Excellent pull-out city maps and a surprise chapter on Angkor Wat in neighbouring Cambodia makes this weighty tome an excellent guide
You don’t have to go to Angkor Wat in Cambodia when visiting Vietnam, but it’s a popular add-on to any trip to one of South-east Asia’s busiest and best countries for backpackers.
The Lonely Planet editors clearly think it’s an add-on that shouldn’t be ignored, which would explain why its dedicated Vietnam guide includes an extensive ‘bonus coverage’ chapter on the must-see Khmer temples.
However, the 16-page Angkor Wat section is merely lifted from the publisher’s Cambodia guide, and while the three-day guide is welcome, it contains little information on how to get from/to there from Vietnam, which is a shame.
Colourful & clear
Just as good are the colourful 3D guide sections to Hue, and generally the use of colour and graphics throughout is impressive. Maps are clear and just about helpful enough, though we’ve never been completely convinced about how disjointed the hotels sections are. Identifying a hotel in the book, then finding it on the correct map in the surrounding pages can take some unnecessary fishing. With unfamiliar names and words, that’s never easy.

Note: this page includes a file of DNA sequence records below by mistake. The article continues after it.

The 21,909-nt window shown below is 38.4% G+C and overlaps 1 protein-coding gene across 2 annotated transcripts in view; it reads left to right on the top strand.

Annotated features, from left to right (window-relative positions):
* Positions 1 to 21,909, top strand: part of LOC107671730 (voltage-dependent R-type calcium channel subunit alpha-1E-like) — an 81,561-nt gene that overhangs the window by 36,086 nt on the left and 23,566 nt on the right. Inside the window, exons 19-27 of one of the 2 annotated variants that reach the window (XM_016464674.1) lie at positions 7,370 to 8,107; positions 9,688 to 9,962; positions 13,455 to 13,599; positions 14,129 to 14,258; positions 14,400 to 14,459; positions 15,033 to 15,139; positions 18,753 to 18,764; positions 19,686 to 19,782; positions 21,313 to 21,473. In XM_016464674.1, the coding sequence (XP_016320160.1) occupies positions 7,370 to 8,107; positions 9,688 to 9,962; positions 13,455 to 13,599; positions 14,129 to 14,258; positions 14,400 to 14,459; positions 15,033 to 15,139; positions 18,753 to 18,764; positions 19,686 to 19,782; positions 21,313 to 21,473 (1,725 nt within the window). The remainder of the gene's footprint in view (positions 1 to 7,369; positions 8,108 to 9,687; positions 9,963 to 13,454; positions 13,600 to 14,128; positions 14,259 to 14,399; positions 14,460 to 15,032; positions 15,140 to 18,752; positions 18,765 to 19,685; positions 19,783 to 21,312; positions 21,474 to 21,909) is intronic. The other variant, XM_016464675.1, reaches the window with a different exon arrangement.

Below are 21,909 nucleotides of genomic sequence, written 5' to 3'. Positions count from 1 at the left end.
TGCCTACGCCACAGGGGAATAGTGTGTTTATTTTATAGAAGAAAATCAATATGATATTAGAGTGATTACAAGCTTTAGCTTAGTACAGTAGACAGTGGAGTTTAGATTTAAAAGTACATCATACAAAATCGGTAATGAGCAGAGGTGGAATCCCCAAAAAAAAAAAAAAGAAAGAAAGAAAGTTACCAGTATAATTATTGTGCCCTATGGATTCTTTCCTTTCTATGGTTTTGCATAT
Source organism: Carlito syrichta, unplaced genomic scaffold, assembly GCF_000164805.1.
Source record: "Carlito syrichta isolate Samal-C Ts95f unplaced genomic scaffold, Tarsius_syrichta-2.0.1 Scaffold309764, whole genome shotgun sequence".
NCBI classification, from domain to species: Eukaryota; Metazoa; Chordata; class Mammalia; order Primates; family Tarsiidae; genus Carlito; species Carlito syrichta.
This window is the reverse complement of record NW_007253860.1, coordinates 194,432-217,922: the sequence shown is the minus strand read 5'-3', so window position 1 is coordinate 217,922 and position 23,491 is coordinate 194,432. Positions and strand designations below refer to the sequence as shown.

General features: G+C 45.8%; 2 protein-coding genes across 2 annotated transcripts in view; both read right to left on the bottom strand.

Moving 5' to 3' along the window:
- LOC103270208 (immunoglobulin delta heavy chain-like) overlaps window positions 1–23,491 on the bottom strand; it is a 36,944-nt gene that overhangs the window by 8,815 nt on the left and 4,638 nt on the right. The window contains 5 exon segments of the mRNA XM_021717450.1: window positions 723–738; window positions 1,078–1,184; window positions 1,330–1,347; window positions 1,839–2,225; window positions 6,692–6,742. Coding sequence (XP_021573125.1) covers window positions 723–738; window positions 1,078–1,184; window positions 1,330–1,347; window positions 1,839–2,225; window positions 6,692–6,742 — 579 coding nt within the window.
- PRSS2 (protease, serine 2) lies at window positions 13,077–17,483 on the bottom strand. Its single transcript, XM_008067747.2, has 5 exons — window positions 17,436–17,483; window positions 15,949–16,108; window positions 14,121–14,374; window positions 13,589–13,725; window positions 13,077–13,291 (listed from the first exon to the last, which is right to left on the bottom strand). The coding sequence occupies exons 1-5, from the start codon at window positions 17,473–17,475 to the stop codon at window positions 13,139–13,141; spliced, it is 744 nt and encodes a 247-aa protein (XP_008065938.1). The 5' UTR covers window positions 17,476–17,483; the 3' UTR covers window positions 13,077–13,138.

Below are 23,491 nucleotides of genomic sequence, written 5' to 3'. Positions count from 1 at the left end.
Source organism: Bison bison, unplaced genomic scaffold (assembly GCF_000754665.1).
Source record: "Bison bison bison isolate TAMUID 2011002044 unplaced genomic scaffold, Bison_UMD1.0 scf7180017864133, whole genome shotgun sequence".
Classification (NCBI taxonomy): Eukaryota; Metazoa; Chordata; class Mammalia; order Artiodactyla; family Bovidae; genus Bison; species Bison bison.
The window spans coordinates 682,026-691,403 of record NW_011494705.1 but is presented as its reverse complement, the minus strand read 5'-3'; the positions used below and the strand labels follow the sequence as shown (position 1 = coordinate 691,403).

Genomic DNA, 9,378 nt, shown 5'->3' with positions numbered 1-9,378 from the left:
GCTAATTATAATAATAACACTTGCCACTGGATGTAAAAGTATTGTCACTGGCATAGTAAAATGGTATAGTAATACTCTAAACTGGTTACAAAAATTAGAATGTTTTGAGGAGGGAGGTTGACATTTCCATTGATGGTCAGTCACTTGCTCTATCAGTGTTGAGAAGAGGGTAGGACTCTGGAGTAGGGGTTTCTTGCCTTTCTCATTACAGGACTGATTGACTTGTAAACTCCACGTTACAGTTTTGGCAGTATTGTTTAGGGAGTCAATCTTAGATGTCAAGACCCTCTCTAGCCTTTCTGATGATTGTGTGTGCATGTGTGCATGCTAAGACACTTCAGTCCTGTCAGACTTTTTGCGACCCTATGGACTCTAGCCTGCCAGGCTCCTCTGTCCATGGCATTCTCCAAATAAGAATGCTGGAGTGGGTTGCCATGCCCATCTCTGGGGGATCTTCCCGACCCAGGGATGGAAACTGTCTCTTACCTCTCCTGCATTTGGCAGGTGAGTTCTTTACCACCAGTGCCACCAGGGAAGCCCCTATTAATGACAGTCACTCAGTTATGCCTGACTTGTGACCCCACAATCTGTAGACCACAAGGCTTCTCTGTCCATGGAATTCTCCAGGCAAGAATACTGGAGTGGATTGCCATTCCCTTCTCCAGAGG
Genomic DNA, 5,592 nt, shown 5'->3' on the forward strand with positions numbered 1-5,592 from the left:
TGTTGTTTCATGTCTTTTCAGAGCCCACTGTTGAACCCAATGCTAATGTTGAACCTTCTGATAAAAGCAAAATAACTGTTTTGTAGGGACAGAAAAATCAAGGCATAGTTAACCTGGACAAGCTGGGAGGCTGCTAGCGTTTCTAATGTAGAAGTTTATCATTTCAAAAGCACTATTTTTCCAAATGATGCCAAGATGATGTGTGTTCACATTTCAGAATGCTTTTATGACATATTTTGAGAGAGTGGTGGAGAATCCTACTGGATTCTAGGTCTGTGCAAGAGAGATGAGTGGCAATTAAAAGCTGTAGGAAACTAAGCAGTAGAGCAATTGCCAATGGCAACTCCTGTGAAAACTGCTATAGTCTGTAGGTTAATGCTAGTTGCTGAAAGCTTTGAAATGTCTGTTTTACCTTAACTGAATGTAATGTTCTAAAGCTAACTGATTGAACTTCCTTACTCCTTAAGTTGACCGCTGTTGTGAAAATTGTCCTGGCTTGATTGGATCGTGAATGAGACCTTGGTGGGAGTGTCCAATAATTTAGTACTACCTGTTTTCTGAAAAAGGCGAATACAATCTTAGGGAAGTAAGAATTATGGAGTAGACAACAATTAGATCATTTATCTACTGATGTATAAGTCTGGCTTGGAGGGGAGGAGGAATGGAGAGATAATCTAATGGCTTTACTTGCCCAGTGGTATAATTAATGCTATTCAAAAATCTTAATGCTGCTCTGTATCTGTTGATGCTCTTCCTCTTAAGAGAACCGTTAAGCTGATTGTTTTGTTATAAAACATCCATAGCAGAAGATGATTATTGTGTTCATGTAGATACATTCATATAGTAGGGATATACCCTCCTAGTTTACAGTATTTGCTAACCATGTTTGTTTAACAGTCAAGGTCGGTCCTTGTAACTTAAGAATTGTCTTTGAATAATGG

Maps & apps
In the rear of Lonely Planet Vietnam – which stretches to an impressive 500+ pages – is a fold-out map for Ho Chi Minh City and Hanoi, which are useful. However, with apps like CityMaps2Go now offering free offline mapping, I do wonder if such things are necessary. Guidebooks of this quality, however, will never go out of fashion – and there’s plenty of concise and well researched material here to read both in advance and in-situ in Vietnam.